"Dividing your palette into warm and cool segments was
the first step in understanding color temperature. You're now
going to learn how to identify and paint warm and cool combinations
within a particular bracket of color. At first glance all the
blues on the wheel appear to be consistently cool. However, between
the various blues lies still another series of warm and cool temperature
changes. So, too, with all the other primary and secondary colors.
For example, cerulean blue appears cool next to cadmium orange.
But, put a swatch of ultramarine beside cerulean blue, and the
color takes on a warmth and also, because of the contrast, brings
out the cool purple cast unique to ultramarine. This is because
cerulean blue contains a small amount of yellow whereas ultramarine
is tinged with violet. There are similar effects with the juxtaposition
of each set of analogous colors on the wheel. Permanent green
light appears cool beside cadmium yellow pale yet warm compared
to thalo green or viridian. Alizarin crimson looks warm beside
cobalt violet, yet cool next to cadmium red. Compound this with
value and color intensity changes, and the number of possible
color mixtures obtainable becomes nearly endless." -
Charles Sovek, Oil Painting, Develop your Natural Ability.
2. Word for the week:
Original Print: A print pulled under the artist's control in
graphic arts, such as etching, lithography, etc.; not a mechanical
or photographic reproduction. - North Light Dictionary of Art
Note: You'll find some controversy going on in the field of "Prints"
currently, as many artists have opted to produced "editions"
or "limited editions" of "signed Prints" using
offset lithography -- the same process that is used to produce
thousands or millions of color reproductions in color magazines
and books. They are signing and selling these as "original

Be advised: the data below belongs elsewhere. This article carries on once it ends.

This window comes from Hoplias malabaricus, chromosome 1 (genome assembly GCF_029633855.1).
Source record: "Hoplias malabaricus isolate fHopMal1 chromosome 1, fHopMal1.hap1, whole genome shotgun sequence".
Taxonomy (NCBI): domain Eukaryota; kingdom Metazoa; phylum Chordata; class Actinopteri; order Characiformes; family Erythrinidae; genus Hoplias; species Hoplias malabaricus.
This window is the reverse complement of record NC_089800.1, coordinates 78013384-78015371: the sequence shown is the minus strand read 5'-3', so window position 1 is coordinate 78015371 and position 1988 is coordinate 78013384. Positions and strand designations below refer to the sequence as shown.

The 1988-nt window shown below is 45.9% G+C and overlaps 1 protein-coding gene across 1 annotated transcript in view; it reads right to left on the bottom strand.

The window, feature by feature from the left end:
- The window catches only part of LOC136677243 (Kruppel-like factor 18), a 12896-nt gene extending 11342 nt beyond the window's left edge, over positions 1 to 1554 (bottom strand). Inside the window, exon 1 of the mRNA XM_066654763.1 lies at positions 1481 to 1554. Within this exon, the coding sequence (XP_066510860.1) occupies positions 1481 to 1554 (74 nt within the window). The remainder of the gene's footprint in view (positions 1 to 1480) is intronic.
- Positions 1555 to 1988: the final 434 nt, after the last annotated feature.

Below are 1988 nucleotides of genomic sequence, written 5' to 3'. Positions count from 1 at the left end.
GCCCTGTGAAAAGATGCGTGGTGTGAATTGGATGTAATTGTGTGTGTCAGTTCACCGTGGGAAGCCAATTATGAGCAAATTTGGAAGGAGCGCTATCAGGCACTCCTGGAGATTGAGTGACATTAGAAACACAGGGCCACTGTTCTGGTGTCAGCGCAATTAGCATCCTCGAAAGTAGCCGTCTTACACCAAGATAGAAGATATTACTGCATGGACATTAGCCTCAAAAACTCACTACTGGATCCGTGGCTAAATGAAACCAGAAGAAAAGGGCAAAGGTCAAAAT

limited edition prints", sometimes with large price tags.
It is a questionable practice.
3. Practice: "Learning bears fruit when it is applied."
Seven color rules given by Sovek in his book:
1. No single color has a specific temperature identity until compared
with another color.
2. A color appears most intense when placed next to its complement.
3. Avoid placing two equally intense primary or secondary colors
beside each other.
4. Every object in light should appear consistent with the color
temperature of the source of the light. (If in yellow light, mix
in yellow in the light areas)
5. Every object in shadow should contain some color complementary
to the temperature of the light. (If the light is yellow, mix
in purple in the shadow areas)
6. Not only does a color appear brighter when illuminated by the
light of a similar color but also duller when illuminated by the
light of a complementary color.
7. The color of a light will intensify those colors analogous
to it and neutralize those which are complementary.
--- Try out these rules, either looking at something you're working
on already or setting up a still life to demonstrate their truth
or untruth. Take these and any rules with a grain of salt. They
are not laws --- just guidelines. You are still the artist and
you are in charge.
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